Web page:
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HALL: You can see it in their faces

This is the time of the year that so many families look forward to; the opportunity to get together and celebrate the holiday season with those they love. But while plans are being made and parties are being scheduled, there are some who approach the holidays with a sense of dread and sadness. These feelings act as a dark veil on what should be the grandest of times.

Every year, another family joins the many others before them, who will enter into their first Christmas and holiday season without their loved ones. An act of violence has taken an innocent life.

It could be a husband, a wife, a child or other loved one and the families of these victims are tasked with picking up the pieces and trying to get on with their lives as best they can. And while they attempt to put on a happy face, they know full well that their lives will never be the same; a cruel dichotomy that includes joy and celebration on one hand and sadness and emptiness on the other.

I recently attended a candlelight vigil whereby those persons, who have been lost due to violent crime, are honored in a ceremony to benefit their surviving loved ones. While it was a beautiful ceremony including uplifting speeches and songs, the atmosphere was one filled with unanswered questions. Like anyone would in a situation such as these people have found themselves in, the why factor lied heavy among the group.

Was there anything that they could have done to prevent such a tragedy in their family? Were their warning signs? These and other questions continue to dwell in the minds of those who long for the lives they once knew, but know will never return again.

Men, women and children sat quietly as the names of their loved ones were called out followed by a respectful, yet somber toll of the bell. A sound that is so full of celebration and pleasantries in normal times seems somewhat eerie in these times that are anything but normal. They remain quiet as the list is read, one by one, and the reactions of the toll works its way through the crowd. As the last name is read, a lone bagpiper appears and the sounds of “Amazing Grace” are squeezed from the bag beneath his arm through the pipes that rest on his shoulders and he played into the still air that lies above the crowd.

I have never met any of those who have been lost, but as the ceremony continued, I could look at the faces of their loved ones and see them clearly; the children who yearned for their father, the husband who yearned for his wife, and the parents who desperately tried to cope with the memories of their child. The faces of the memorialized were as clear as the crystal ornaments displayed on the Remembrance Trees.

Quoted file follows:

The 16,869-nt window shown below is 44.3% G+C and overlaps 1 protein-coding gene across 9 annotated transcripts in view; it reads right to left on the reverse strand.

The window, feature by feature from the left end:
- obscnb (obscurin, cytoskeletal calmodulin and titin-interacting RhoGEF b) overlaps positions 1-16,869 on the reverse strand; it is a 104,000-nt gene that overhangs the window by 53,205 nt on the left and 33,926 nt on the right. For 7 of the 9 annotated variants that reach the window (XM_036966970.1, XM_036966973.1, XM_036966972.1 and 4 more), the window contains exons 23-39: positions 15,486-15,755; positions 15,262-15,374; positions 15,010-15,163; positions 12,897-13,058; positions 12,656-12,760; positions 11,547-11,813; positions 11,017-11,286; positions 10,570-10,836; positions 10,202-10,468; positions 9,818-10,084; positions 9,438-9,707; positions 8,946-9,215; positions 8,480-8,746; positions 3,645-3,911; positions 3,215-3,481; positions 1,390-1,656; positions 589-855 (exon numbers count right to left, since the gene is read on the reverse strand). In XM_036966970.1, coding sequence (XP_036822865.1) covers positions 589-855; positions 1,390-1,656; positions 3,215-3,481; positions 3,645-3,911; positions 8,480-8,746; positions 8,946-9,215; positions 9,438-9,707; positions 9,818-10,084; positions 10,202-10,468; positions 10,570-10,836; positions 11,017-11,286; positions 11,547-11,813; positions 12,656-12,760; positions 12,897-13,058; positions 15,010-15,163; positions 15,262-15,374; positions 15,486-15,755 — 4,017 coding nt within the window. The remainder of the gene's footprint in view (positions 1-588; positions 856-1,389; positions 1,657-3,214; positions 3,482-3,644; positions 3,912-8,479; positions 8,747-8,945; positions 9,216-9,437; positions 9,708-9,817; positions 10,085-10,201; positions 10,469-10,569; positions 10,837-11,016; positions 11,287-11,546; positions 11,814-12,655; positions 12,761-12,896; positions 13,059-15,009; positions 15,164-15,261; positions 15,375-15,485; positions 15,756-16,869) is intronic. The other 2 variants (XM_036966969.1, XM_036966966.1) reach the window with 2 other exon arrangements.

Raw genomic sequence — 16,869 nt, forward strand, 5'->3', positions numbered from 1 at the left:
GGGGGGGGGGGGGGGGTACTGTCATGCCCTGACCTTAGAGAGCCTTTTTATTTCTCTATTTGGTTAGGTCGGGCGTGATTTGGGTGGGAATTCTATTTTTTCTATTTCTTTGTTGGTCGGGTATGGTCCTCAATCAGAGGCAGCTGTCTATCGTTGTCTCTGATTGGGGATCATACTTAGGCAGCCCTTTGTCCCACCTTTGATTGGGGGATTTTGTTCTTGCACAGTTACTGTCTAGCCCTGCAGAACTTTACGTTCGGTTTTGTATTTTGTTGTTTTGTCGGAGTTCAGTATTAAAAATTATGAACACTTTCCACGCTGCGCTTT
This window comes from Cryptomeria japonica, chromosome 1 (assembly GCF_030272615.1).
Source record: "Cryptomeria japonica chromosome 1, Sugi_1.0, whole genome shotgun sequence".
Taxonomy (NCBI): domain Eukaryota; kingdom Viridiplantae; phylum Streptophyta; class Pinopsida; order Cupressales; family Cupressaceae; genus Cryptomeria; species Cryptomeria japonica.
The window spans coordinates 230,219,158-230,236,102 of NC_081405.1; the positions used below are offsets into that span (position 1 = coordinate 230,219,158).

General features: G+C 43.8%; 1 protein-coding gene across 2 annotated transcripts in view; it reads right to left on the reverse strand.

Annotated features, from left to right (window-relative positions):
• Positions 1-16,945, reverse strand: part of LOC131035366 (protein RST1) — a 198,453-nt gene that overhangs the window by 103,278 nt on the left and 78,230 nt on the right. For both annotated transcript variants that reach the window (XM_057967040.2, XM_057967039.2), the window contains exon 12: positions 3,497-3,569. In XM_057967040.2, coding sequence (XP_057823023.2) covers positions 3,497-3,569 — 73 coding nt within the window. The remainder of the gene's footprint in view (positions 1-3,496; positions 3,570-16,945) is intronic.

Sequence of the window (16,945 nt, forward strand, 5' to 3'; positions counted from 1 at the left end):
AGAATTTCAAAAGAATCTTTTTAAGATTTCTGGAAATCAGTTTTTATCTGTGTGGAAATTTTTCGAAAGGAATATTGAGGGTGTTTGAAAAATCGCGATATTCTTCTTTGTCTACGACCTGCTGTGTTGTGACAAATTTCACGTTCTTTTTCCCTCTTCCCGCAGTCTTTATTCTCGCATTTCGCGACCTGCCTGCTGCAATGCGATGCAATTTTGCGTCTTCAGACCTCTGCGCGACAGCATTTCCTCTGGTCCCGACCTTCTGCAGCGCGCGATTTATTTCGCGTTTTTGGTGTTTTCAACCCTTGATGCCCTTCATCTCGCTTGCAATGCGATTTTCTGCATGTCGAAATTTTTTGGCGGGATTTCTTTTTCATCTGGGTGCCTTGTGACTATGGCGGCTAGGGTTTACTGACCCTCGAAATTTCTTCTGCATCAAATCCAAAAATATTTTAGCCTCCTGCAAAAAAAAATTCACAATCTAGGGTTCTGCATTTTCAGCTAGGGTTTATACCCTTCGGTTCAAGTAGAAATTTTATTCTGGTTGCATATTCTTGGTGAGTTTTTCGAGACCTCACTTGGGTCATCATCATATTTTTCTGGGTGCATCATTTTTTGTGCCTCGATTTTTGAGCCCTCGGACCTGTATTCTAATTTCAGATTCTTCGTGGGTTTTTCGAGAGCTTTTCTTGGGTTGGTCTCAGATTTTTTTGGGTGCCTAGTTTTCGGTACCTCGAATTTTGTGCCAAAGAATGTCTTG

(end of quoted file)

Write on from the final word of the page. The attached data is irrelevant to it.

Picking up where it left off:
One after another, as the ceremony came to an end they marched forward and lit their candle from the main unity candle in memory of their loved ones. They cupped the flame to prevent the wind from extinguishing it, as if the flame was all that was left of the lives that had been cut short.

But, as the procession continued to a final stop for the closing prayer and dismissal an interesting thing occurred. In the frigid night, with the only light available being the small flicker from the candles, the faces of those who attended began to change somewhat.

Almost as if it had been scripted, the faces that I had studied so carefully earlier in the evening began to loosen their frowns and furrowed brows. The long lines of apparent sadness began to take an upswing as they looked at each other in the shadows. The frowns began to dissipate. The tears seemed to dry up and their eyes now glistened with hope for the future and not remorse toward the past.

This was a group that was unified by a common bond, none of them alone but bound by a sense of reparation and calm. You could really see it in their faces.

This was no longer a night where questions needed to be asked. It was a night where answers were apparent. The answers, while they varied from face to face, would all lead them to that place of comfort where they needed to be. It was a silent night, it was a holy night. It was a wonderful night and the transformations that I witnessed from start to finish were one of the greatest holiday gifts that I have ever received; the faces of hope.

Stan Hall is director of Gwinnett County’s victim’s witness program. If you would like to have him speak at your next group event, send requests to shallbadgenotes@aol.com.